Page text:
National Stroke Awareness Month: Know the Risk Factors and Signs of a Stroke
By Megan McCannNeurosciences May 14, 2012
Every 40 seconds someone in the United States has a stroke. Stroke is the fourth leading cause of death and the number one cause of adult disability in the country. While stroke often occurs without warning, understanding risk factors and learning to recognize symptoms can potentially save lives and limit damage if a stroke occurs. In recognition of National Stroke Awareness Month, Northwestern Medicine® experts encourage consumers learn about their potential risk factors and start making lifestyle decisions that may decrease their likelihood of having a stroke.
“A stroke occurs when a blocked blood vessel or artery interrupts blood flow to part of the brain or when bleeding occurs in the brain,” explains Richard Bernstein, MD, director of the stroke service at Northwestern Memorial Hospital and associate professor in the Ken and Ruth Davee Department of Neurology at Northwestern University Feinberg School of Medicine. “When blood flow is interrupted, the brain does not receive oxygen which causes brain cells to die. Depending on the severity of a stroke and where in the brain it occurred, speech, movement and memory may be impacted.”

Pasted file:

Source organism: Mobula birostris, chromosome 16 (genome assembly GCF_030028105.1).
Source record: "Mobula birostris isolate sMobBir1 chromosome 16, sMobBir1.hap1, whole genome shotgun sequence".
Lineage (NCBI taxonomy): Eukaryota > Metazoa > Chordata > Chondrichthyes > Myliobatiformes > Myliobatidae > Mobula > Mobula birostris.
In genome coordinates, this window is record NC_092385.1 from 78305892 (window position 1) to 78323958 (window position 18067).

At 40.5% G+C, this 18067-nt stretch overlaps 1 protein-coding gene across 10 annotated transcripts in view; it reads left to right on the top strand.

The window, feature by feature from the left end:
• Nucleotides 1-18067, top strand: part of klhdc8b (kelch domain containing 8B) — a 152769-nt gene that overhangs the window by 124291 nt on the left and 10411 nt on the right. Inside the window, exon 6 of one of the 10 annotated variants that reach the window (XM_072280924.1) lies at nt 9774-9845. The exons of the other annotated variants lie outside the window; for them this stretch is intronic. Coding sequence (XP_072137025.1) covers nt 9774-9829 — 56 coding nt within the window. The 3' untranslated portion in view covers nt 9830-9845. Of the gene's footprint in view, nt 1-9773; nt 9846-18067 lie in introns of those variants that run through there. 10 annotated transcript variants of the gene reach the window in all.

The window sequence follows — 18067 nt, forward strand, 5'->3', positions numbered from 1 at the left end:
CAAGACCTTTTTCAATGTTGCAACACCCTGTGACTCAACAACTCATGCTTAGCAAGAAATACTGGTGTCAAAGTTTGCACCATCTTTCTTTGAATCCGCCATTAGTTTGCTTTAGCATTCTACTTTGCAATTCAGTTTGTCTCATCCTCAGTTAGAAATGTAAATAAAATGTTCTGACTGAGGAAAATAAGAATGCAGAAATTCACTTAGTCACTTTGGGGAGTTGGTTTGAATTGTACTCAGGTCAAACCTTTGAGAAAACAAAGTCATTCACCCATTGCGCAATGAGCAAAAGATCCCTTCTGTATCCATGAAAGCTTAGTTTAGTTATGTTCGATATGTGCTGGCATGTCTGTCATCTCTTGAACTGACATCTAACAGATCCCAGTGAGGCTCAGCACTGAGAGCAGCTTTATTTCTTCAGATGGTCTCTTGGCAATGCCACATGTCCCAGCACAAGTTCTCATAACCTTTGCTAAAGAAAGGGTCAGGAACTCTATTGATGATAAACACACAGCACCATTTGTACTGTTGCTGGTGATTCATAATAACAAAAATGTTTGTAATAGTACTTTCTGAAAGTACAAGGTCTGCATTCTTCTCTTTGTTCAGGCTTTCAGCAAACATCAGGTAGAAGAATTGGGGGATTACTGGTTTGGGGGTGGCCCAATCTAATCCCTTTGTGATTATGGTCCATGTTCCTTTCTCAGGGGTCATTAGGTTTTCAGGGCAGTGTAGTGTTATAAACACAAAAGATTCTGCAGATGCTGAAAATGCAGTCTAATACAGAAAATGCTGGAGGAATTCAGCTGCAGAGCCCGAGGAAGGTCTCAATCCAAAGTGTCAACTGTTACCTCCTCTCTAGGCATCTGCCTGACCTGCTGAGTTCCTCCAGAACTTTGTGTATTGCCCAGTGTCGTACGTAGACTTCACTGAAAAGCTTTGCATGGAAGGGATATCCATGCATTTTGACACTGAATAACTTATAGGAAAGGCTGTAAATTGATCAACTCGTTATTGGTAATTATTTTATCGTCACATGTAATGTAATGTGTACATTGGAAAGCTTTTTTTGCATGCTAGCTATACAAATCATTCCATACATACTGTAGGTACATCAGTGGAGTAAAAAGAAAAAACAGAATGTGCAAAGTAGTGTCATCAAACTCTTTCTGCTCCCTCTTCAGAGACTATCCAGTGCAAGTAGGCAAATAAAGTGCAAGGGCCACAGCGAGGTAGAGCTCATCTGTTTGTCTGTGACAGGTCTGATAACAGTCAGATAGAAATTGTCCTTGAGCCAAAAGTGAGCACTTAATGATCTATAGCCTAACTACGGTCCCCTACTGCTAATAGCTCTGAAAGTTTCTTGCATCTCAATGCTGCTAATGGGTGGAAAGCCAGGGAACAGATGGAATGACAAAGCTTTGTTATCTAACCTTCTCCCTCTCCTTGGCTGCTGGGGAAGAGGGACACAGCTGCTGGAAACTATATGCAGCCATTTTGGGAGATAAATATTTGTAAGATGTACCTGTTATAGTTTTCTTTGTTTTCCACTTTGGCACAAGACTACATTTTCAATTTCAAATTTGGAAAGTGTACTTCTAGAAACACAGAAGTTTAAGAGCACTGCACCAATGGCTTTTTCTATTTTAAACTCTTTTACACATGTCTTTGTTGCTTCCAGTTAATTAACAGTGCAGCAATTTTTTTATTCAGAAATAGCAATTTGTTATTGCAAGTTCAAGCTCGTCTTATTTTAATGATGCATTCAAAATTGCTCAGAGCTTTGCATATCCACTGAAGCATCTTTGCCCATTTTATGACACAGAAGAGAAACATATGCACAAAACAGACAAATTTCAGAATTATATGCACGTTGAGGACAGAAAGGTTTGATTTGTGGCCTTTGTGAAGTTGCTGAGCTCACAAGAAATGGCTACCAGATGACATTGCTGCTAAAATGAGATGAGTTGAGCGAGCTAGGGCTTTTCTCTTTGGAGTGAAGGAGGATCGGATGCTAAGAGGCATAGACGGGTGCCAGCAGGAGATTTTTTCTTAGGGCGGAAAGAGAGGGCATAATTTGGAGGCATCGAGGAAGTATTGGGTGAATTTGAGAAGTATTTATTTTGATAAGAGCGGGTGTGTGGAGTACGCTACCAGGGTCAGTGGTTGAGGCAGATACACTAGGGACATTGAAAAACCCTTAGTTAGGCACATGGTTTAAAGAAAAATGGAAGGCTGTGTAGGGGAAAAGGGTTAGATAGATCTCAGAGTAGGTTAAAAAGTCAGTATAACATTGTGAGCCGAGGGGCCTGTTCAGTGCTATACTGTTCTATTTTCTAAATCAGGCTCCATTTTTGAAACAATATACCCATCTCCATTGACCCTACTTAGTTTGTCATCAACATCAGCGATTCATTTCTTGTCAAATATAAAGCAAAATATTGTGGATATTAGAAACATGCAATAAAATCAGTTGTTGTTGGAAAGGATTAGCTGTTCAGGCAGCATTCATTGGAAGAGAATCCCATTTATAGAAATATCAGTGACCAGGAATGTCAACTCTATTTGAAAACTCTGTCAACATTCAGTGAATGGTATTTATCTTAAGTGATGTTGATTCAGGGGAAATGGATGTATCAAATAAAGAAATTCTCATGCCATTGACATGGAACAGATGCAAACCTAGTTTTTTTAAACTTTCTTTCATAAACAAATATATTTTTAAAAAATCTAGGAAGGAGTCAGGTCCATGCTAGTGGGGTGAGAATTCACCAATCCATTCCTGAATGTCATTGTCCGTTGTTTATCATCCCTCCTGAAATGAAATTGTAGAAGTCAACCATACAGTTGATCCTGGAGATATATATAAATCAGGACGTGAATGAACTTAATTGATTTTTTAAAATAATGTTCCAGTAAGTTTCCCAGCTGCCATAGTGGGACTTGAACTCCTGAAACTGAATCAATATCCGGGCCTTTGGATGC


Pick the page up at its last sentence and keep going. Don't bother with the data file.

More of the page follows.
Sometimes called “brain attacks,” strokes leave more than two thirds of survivors with lasting disability. While some stroke risk factors are impossible to change, others can be reduced or controlled with preventive lifestyle choices.
“Making healthy decisions can dramatically lower a person’s risk of having a stroke,” said Clyde Yancy, MD, associate director of Northwestern’s Bluhm Cardiovascular Institute and chief of the division of cardiology at Northwestern Memorial and the Feinberg School. “We know that lifestyle factors including being overweight, consuming too much salt and fat, smoking and excessive drinking, and being sedentary can all increase a person’s risk of stroke.”
Medical conditions, especially high blood pressure or hypertension, high cholesterol and diabetes heighten the likelihood that a person will suffer a stroke. Stroke risk increases after age 55, though a stroke is possible at any age. African-Americans are at higher risk than Caucasians and men have a slightly higher occurrence than women. Family history is also an important indicator of a person’s stroke risk.
For more information on stroke, read the full press release.